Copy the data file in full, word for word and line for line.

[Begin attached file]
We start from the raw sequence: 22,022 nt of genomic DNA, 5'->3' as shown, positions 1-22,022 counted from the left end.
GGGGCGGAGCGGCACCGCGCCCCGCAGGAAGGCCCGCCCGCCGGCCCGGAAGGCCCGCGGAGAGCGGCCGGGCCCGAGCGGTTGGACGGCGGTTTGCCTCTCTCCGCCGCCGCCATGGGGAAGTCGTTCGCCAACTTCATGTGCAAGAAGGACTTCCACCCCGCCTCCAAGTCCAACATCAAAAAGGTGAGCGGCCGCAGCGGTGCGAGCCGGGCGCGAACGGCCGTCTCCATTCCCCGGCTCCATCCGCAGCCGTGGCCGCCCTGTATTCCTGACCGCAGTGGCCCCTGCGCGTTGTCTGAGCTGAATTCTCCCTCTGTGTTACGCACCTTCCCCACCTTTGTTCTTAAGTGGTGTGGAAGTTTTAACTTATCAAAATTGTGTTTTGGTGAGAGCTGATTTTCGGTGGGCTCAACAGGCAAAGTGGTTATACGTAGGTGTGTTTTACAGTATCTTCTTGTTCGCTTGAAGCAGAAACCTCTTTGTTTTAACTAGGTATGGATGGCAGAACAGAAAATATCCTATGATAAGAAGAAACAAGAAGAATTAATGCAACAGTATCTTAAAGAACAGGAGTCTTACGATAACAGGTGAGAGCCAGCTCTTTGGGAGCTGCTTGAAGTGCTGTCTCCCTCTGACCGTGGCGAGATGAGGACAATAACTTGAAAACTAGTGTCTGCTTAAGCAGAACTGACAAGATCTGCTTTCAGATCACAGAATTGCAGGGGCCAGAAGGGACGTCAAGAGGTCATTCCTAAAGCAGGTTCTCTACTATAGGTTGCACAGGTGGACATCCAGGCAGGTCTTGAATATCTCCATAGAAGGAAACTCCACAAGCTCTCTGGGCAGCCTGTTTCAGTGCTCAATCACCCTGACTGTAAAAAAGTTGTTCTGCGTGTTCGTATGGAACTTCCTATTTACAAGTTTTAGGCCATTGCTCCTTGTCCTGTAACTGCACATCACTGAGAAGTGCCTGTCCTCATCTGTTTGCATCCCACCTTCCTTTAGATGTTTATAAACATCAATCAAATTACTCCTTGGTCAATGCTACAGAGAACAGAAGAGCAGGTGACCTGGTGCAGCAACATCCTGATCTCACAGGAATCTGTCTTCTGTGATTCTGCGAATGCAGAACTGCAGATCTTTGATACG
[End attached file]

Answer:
We start from the raw sequence: 22,022 nt of genomic DNA, 5'->3' as shown, positions 1-22,022 counted from the left end.
GGGGCGGAGCGGCACCGCGCCCCGCAGGAAGGCCCGCCCGCCGGCCCGGAAGGCCCGCGGAGAGCGGCCGGGCCCGAGCGGTTGGACGGCGGTTTGCCTCTCTCCGCCGCCGCCATGGGGAAGTCGTTCGCCAACTTCATGTGCAAGAAGGACTTCCACCCCGCCTCCAAGTCCAACATCAAAAAGGTGAGCGGCCGCAGCGGTGCGAGCCGGGCGCGAACGGCCGTCTCCATTCCCCGGCTCCATCCGCAGCCGTGGCCGCCCTGTATTCCTGACCGCAGTGGCCCCTGCGCGTTGTCTGAGCTGAATTCTCCCTCTGTGTTACGCACCTTCCCCACCTTTGTTCTTAAGTGGTGTGGAAGTTTTAACTTATCAAAATTGTGTTTTGGTGAGAGCTGATTTTCGGTGGGCTCAACAGGCAAAGTGGTTATACGTAGGTGTGTTTTACAGTATCTTCTTGTTCGCTTGAAGCAGAAACCTCTTTGTTTTAACTAGGTATGGATGGCAGAACAGAAAATATCCTATGATAAGAAGAAACAAGAAGAATTAATGCAACAGTATCTTAAAGAACAGGAGTCTTACGATAACAGGTGAGAGCCAGCTCTTTGGGAGCTGCTTGAAGTGCTGTCTCCCTCTGACCGTGGCGAGATGAGGACAATAACTTGAAAACTAGTGTCTGCTTAAGCAGAACTGACAAGATCTGCTTTCAGATCACAGAATTGCAGGGGCCAGAAGGGACGTCAAGAGGTCATTCCTAAAGCAGGTTCTCTACTATAGGTTGCACAGGTGGACATCCAGGCAGGTCTTGAATATCTCCATAGAAGGAAACTCCACAAGCTCTCTGGGCAGCCTGTTTCAGTGCTCAATCACCCTGACTGTAAAAAAGTTGTTCTGCGTGTTCGTATGGAACTTCCTATTTACAAGTTTTAGGCCATTGCTCCTTGTCCTGTAACTGCACATCACTGAGAAGTGCCTGTCCTCATCTGTTTGCATCCCACCTTCCTTTAGATGTTTATAAACATCAATCAAATTACTCCTTGGTCAATGCTACAGAGAACAGAAGAGCAGGTGACCTGGTGCAGCAACATCCTGATCTCACAGGAATCTGTCTTCTGTGATTCTGCGAATGCAGAACTGCAGATCTTTGATACG